It is not director Mike Leigh who is distinguishing between “good” women and “bad” women, I think. He is reflecting the way society thinks about abortion, and who, if anyone, deserves one.
He does not judge the women any more than Vera does; Vera, generally a very meek woman, argues forcefully that they all need “help”.
There is one sour note in this film. Vera, to add to her many virtues, is anti-racist. Which makes it odd that the one set of genitalia you nearly get to peer up during the film belongs to the one black character.
As you watch all the abortions, you wait queasily for the one that will go wrong. Inevitably, one must. (It is a surprise that there is only one!) That is why “no return to the back streets!” is a cry for campaigners when they defend free, legal abortion provision.
According to the World Health Organisation, worldwide at least 80,000 women die each year as a result of unsafe abortions.
Vera emerges as a hero, performing this public service for no money. But her role will be usurped by the state a few years later — and thank goodness for that!
Or should we go all misty-eyed about the demise of the ancient and honourable art — right up there with midwifery and herbalism — of terminating pregnancies, and see in this history another example of skilled craftswomen losing power to the state and the male-dominated medical profession?
Until abortion became respectable — there were 181,600 abortions performed in the UK in 2003 — women like Vera were criminalised.
There was something rather 10 Rillington Place about the setting in this film and John Christie-ish about the Vera Drake character. Her flat, done out in 1950s austerity drab, probably didn’t need to be quite so sombre. I don’t think Leigh intended the viewer to see things this way. Perhaps I was projecting my own anxieties onto the screen.
At one point Vera’s disapproving son wonders how many abortions Vera has performed in her roughly 20-year career — it might have been hundreds!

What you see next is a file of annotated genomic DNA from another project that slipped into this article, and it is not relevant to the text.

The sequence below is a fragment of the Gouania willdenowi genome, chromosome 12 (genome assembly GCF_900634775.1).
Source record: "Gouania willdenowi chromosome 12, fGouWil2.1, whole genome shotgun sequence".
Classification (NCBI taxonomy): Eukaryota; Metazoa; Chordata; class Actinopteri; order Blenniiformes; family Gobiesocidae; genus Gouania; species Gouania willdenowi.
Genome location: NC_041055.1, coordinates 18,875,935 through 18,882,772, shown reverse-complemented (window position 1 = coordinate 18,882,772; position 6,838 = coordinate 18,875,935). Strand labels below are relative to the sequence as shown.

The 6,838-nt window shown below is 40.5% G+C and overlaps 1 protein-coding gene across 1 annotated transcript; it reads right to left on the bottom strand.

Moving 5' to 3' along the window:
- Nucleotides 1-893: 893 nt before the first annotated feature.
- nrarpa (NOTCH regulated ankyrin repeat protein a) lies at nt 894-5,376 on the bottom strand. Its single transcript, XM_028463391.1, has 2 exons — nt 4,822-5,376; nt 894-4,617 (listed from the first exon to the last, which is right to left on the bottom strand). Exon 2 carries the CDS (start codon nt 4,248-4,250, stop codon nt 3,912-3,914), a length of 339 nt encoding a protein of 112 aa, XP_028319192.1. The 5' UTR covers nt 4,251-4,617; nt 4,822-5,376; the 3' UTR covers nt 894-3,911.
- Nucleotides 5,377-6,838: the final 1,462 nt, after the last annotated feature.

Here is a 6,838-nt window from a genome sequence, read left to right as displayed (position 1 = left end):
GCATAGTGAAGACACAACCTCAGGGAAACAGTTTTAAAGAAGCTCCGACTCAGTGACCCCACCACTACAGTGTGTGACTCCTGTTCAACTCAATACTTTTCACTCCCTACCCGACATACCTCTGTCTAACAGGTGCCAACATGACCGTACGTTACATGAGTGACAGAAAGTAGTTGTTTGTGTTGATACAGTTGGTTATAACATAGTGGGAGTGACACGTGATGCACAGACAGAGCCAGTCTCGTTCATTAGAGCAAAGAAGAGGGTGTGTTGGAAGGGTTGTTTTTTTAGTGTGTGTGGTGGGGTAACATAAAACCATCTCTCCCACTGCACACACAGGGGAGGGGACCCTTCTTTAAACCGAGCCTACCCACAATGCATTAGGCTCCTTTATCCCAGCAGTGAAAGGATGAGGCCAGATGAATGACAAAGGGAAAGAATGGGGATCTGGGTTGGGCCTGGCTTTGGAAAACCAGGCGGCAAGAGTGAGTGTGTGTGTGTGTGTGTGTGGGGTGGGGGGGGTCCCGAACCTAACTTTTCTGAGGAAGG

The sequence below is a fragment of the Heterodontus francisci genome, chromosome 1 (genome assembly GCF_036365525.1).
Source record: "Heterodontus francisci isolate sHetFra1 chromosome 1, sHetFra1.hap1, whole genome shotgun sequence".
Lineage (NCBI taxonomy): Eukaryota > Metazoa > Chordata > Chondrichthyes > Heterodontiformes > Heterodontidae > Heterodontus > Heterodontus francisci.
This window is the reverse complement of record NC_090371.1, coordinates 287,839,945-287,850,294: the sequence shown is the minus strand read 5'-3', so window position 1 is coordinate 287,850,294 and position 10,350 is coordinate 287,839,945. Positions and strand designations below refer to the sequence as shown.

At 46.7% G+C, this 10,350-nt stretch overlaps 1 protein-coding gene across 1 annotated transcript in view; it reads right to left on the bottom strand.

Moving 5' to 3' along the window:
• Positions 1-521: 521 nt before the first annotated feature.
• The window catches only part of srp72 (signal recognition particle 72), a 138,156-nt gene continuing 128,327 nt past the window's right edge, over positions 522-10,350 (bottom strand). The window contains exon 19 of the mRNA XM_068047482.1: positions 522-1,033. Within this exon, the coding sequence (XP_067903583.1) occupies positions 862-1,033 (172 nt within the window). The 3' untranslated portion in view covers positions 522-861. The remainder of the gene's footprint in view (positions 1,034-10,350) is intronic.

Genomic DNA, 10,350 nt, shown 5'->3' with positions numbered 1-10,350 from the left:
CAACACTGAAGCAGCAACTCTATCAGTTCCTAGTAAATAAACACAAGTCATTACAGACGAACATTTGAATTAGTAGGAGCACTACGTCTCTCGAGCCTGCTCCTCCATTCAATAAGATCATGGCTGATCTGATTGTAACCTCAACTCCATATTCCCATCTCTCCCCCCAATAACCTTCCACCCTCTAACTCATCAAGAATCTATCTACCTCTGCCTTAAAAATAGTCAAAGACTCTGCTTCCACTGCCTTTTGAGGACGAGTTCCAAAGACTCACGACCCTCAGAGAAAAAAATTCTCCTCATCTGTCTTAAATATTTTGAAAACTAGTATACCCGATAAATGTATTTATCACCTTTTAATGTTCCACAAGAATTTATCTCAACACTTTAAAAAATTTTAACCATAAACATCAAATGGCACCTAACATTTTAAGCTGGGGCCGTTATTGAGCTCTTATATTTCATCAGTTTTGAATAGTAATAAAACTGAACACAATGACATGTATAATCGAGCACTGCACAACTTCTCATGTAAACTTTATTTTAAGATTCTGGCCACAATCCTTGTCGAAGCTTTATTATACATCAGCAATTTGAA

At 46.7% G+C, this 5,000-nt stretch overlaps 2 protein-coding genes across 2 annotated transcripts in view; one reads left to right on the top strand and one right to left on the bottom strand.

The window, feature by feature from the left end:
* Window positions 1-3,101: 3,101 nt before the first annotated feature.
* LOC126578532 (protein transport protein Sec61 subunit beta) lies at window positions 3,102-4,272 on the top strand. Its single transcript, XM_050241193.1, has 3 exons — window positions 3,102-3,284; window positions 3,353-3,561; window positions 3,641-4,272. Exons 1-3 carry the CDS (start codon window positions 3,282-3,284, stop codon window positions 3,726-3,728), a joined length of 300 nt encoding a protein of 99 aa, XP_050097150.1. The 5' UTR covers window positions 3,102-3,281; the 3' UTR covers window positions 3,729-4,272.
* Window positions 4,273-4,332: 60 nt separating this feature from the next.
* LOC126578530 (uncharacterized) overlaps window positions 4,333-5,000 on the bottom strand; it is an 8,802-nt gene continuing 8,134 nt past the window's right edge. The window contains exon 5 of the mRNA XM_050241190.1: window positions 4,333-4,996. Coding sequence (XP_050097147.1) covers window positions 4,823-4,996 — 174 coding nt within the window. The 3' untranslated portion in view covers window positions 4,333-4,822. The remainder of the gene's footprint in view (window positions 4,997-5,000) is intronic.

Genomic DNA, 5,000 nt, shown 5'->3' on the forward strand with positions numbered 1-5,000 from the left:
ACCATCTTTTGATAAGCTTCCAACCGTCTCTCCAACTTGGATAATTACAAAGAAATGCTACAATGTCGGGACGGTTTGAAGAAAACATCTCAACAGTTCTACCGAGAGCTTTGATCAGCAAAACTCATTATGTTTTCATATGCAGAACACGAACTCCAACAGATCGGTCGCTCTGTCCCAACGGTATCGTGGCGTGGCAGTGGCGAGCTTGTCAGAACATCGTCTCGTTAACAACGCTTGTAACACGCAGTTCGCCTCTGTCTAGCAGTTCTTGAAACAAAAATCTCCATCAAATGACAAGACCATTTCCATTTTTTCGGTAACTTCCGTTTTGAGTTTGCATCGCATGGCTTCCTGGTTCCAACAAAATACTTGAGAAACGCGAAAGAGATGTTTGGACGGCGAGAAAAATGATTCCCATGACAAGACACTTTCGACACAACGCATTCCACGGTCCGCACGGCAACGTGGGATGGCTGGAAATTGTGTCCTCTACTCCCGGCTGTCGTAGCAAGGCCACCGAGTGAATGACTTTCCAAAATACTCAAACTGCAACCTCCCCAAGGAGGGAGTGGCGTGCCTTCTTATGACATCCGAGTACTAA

If you accept Leigh’s basic case, and think Vera was performing a service to humanity, you must applaud Vera’s achievement.
If you are a “right to life” anti-abortionist, and you aren’t persuaded by the argument made in this film, you will see Vera Drake and real-life women like her as no better than Doctor Harold Shipman!
In fact, of course, no one, not even the most ardent pro-choicer, cheers at a high number of abortions.
A case in point is the Soviet Union under late-period Stalinism. After it was re-legalised in 1955, abortion became the main method of birth control in the Soviet Union. This state of affairs demonstrated a lack of respect for women’s rights — the rights of access to contraception and sex education — rather than a commitment to women’s equality.
What we should always campaign for, alongside ready access to safe, legal abortions for those women who want or need them, is adequate contraception provision, a social structure that can support women who decide to keep a baby that they had not planned, and education of boys and girls so that women are empowered to negotiate sex with male partners so that it is enjoyable for both of them, and only ends in a pregnancy when that is what they both want.
- More information: www.abortionrights.org.uk